Green park – not

August 3rd, 2012 atam Posted in Building, Culture, Greenwash | No Comments »

Oh big wok (大鑊) indeed: Michael Lynch, the chief executive of the West Kowloon Cultural District Authority, who’s dubbed the district “WoK”, wants to spend HK$4 billion of taxpayers’ money on a “green park” – to cover up a car park.

If you’re looking for an example of the kind of environmental hypocrisy that afflicts Hong Kong, you can’t find a better one than this. The car park will be kept out of sight so the cultural district will have the appearance of a “green” project.

It is to be built underground, on top of the West Kowloon Terminus, which will bring mainland tourists travelling on the high-speed rail directly to the district. Non-car-owning locals though will have to trek over after taking the train to the MTR Austin Station. Or cycle there; bicycle lanes have been promised, but how these will be integrated with the transport network in the rest of Kowloon, who knows.

Why is the car park necessary? People going to performances and exhibitions at the Cultural Centre, Kwai Tsing Theatre and the Academy for Performing Arts have typically gone via public transport, with just a handful taking taxis. Even at the City Hall, which has a government car park standing right next to it, performances and exhibitions are predominantly attended by those who get there by bus, train or ferry.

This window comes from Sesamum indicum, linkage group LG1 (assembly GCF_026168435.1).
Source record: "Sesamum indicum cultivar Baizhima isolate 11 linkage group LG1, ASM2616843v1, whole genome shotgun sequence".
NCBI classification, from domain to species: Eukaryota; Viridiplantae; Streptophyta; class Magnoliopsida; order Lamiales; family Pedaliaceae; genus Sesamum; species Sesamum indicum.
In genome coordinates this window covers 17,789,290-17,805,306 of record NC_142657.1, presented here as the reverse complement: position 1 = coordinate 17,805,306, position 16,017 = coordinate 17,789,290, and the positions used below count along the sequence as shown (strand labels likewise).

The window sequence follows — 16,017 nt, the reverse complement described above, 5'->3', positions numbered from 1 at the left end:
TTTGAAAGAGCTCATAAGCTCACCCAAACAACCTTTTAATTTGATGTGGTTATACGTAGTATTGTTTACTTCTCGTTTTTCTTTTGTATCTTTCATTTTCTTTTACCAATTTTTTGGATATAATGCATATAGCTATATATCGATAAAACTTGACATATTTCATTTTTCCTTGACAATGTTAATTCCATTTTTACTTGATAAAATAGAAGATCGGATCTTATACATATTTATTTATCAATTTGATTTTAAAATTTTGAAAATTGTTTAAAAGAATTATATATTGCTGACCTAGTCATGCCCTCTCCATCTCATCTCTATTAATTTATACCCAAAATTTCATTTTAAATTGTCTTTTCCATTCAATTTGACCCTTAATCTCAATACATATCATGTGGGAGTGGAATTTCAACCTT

The elitism is explicit in the expense to accommodate a car park: those who can afford to own a car are particularly encouraged to visit the future cultural venues, even though the pollution and energy use associated with this mode of transport make a mockery of its green claims. At a time when Hong Kong is choking under a heavy smog, does it make sense to continue encouraging vehicle use? Imagine also the cost of running such a car park, in terms of lighting and ventilation.

Even assuming the amount can be covered from the return on the government-approved sum that the authority has invested, wouldn’t it be better to spend that money on something else? Hong Kong’s population is projected to age in the coming years; suppose we invest that HK$4 billion in heathcare?


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